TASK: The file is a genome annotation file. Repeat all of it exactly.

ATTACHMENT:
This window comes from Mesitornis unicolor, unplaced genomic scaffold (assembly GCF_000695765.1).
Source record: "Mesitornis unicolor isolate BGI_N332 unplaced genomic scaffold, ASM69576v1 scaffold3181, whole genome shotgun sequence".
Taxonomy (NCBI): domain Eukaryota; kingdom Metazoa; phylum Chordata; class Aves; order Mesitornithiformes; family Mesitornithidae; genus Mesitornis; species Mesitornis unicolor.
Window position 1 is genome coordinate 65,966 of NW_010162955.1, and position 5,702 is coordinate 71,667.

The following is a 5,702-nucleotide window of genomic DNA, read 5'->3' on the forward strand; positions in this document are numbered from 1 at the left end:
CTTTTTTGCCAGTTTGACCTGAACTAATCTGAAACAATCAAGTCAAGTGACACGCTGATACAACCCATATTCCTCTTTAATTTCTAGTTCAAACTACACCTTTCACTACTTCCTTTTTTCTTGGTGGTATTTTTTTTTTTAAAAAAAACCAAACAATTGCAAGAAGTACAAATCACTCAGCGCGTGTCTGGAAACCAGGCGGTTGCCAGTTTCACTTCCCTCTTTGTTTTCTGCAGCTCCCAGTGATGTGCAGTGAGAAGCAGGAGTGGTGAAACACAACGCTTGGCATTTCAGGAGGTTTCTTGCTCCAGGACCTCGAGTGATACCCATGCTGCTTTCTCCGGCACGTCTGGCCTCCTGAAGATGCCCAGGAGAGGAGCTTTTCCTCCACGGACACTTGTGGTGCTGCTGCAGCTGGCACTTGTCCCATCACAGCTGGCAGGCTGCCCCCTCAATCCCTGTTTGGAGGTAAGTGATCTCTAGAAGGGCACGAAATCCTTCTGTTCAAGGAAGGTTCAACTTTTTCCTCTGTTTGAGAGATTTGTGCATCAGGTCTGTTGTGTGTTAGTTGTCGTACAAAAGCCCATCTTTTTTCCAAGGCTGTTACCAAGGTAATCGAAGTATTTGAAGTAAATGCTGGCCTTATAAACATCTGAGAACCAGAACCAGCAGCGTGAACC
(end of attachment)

This window comes from Mesitornis unicolor, unplaced genomic scaffold (assembly GCF_000695765.1).
Source record: "Mesitornis unicolor isolate BGI_N332 unplaced genomic scaffold, ASM69576v1 scaffold3181, whole genome shotgun sequence".
Taxonomy (NCBI): domain Eukaryota; kingdom Metazoa; phylum Chordata; class Aves; order Mesitornithiformes; family Mesitornithidae; genus Mesitornis; species Mesitornis unicolor.
Window position 1 is genome coordinate 65,966 of NW_010162955.1, and position 5,702 is coordinate 71,667.

The following is a 5,702-nucleotide window of genomic DNA, read 5'->3' on the forward strand; positions in this document are numbered from 1 at the left end:
CTTTTTTGCCAGTTTGACCTGAACTAATCTGAAACAATCAAGTCAAGTGACACGCTGATACAACCCATATTCCTCTTTAATTTCTAGTTCAAACTACACCTTTCACTACTTCCTTTTTTCTTGGTGGTATTTTTTTTTTTAAAAAAAACCAAACAATTGCAAGAAGTACAAATCACTCAGCGCGTGTCTGGAAACCAGGCGGTTGCCAGTTTCACTTCCCTCTTTGTTTTCTGCAGCTCCCAGTGATGTGCAGTGAGAAGCAGGAGTGGTGAAACACAACGCTTGGCATTTCAGGAGGTTTCTTGCTCCAGGACCTCGAGTGATACCCATGCTGCTTTCTCCGGCACGTCTGGCCTCCTGAAGATGCCCAGGAGAGGAGCTTTTCCTCCACGGACACTTGTGGTGCTGCTGCAGCTGGCACTTGTCCCATCACAGCTGGCAGGCTGCCCCCTCAATCCCTGTTTGGAGGTAAGTGATCTCTAGAAGGGCACGAAATCCTTCTGTTCAAGGAAGGTTCAACTTTTTCCTCTGTTTGAGAGATTTGTGCATCAGGTCTGTTGTGTGTTAGTTGTCGTACAAAAGCCCATCTTTTTTCCAAGGCTGTTACCAAGGTAATCGAAGTATTTGAAGTAAATGCTGGCCTTATAAACATCTGAGAACCAGAACCAGCAGCGTGAACC